Hurricane Dorian has made landfall over Cape Hatteras, according to the National Hurricane Center.
As of 9 a.m. Friday, the Category 1 storm is over Cape Hatteras, headed northeast at 14 mph. The storm has maximum sustained winds of 90 mph.
Hurricane-force winds hit the southern Outer Banks of North Carolinas on Friday morning.
"Continue to shelter in a safe place," North Carolina Gov. Roy Cooper said to those in the area of Hurricane Dorian in a Friday news conference.
The governor said people may be stranded on Ocracoke Island, possibly in the "hundreds."
Cooper lifted the evacuation orders for the barrier islands on the southeastern side of the state.
Drivers are reminded to never drive through water. More than 70 roads are impassable due to hurricane debris and damage, Cooper said.
The entire North Carolina coast remains under a Hurricane Warning, as well as Albemarle and Pamlico Sounds.
"We will be ready and we will not underestimate the damage this storm can cause," North Carolina Governor Roy Cooper said in a Wednesday news conference. "... Today is the day to finish preparing."
Forecasters say the hurricane will continue to move to the northeast Thursday night.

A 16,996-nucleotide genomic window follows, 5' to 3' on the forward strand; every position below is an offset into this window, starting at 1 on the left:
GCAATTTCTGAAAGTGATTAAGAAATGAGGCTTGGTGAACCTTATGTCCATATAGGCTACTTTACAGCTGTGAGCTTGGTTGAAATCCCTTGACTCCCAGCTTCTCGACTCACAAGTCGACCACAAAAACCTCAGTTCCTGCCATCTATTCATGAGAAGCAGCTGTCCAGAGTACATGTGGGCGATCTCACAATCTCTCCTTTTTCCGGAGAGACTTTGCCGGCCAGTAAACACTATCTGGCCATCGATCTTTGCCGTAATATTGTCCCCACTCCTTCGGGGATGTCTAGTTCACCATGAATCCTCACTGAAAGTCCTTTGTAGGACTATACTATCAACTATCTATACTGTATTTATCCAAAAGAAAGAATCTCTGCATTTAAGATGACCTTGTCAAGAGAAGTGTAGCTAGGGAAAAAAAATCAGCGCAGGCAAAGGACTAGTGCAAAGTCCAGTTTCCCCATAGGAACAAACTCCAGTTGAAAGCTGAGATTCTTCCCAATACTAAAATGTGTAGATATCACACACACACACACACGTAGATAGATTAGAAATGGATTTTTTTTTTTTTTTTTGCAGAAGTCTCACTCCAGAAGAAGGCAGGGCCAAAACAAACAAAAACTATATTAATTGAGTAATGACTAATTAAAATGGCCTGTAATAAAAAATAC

FOX8 Meteorologist Emily Byrd says the hurricane may be off the North Carolina coast and headed into the Atlantic Ocean by 2 p.m. or 3 p.m. Thursday. By the night, the sky is expected to be clear not only in the Triad, but also on the coast.
Two deaths in North Carolina have been blamed on Hurricane Dorian. Gov. Roy Cooper said Wednesday that an 85-year-old Columbus County man was the first storm-related death in North Carolina. Cooper said the man fell from a ladder as he was preparing his home for the storm. On Thursday, Pamlico County Sheriff Chris Davis said a man pulling his boat out of the water in Oriental had a heart attack and died, according to WTVD. His identity was not released.
No serious injuries connected to recent North Carolina tornadoes were reported as of 10 a.m. Friday.